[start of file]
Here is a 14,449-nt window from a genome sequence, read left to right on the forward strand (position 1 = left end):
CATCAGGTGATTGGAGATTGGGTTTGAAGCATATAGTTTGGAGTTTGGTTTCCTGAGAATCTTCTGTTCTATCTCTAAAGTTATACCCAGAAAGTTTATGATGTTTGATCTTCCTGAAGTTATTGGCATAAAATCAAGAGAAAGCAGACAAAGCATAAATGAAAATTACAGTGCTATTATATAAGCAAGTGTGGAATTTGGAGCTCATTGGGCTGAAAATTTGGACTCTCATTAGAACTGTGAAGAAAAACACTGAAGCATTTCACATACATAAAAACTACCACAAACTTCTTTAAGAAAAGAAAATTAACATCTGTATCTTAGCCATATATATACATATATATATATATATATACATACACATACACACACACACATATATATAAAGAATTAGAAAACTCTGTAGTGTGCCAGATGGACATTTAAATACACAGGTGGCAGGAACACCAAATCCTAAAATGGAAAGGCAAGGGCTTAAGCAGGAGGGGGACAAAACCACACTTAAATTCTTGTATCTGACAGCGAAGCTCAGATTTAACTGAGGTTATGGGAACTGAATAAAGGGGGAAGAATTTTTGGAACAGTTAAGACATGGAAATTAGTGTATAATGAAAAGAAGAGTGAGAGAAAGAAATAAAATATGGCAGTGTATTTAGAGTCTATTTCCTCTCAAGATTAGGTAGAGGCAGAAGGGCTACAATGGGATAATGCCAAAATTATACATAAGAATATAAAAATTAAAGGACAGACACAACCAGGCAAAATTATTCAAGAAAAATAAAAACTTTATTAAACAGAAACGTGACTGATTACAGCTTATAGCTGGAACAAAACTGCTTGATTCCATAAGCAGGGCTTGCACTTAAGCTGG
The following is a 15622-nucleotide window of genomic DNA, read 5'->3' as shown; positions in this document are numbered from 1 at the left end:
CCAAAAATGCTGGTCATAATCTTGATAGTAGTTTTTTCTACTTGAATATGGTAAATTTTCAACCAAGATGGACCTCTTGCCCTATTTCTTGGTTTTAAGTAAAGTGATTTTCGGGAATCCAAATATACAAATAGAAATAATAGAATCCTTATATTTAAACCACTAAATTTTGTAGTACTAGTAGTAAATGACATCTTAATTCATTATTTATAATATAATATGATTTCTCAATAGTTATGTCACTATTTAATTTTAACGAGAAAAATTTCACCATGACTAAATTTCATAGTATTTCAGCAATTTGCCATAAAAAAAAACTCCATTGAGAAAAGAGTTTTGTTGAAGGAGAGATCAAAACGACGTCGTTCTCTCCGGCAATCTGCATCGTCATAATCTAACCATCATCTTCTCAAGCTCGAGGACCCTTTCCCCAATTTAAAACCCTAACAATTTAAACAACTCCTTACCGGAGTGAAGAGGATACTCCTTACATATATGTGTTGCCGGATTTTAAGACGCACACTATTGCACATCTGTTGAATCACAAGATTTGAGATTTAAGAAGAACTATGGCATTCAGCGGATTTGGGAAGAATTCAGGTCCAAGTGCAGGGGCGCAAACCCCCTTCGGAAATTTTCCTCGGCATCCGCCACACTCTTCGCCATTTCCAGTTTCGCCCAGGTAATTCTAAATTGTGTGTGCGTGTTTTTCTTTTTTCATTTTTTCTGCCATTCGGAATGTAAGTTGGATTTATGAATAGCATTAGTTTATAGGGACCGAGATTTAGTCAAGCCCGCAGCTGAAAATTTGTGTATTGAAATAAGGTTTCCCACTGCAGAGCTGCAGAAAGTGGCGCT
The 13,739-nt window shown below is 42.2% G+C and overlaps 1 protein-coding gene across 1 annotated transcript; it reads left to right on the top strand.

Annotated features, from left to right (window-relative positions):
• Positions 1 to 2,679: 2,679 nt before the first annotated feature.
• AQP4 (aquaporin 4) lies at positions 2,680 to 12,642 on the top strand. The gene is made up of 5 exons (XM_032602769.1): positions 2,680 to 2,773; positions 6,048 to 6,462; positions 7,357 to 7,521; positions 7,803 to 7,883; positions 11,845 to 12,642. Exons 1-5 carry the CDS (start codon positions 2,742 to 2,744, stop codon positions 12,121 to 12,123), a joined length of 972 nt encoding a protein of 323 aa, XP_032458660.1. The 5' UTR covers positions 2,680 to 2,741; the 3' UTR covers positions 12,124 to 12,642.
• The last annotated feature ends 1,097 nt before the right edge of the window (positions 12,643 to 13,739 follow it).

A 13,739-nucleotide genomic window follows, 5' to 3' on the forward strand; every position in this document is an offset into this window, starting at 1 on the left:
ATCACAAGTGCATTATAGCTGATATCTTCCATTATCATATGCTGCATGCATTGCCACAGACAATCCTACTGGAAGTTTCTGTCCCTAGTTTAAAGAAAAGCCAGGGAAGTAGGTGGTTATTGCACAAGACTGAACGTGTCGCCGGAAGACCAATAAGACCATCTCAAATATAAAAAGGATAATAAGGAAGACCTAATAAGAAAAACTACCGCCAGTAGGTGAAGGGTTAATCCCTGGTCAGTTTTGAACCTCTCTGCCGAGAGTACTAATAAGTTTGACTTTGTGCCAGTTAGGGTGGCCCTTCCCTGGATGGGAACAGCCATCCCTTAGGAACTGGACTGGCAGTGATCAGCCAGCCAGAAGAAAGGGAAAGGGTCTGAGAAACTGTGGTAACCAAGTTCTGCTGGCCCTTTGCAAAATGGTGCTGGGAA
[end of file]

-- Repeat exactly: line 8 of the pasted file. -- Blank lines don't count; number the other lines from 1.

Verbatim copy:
• AQP4 (aquaporin 4) lies at positions 2,680 to 12,642 on the top strand. The gene is made up of 5 exons (XM_032602769.1): positions 2,680 to 2,773; positions 6,048 to 6,462; positions 7,357 to 7,521; positions 7,803 to 7,883; positions 11,845 to 12,642. Exons 1-5 carry the CDS (start codon positions 2,742 to 2,744, stop codon positions 12,121 to 12,123), a joined length of 972 nt encoding a protein of 323 aa, XP_032458660.1. The 5' UTR covers positions 2,680 to 2,741; the 3' UTR covers positions 12,124 to 12,642.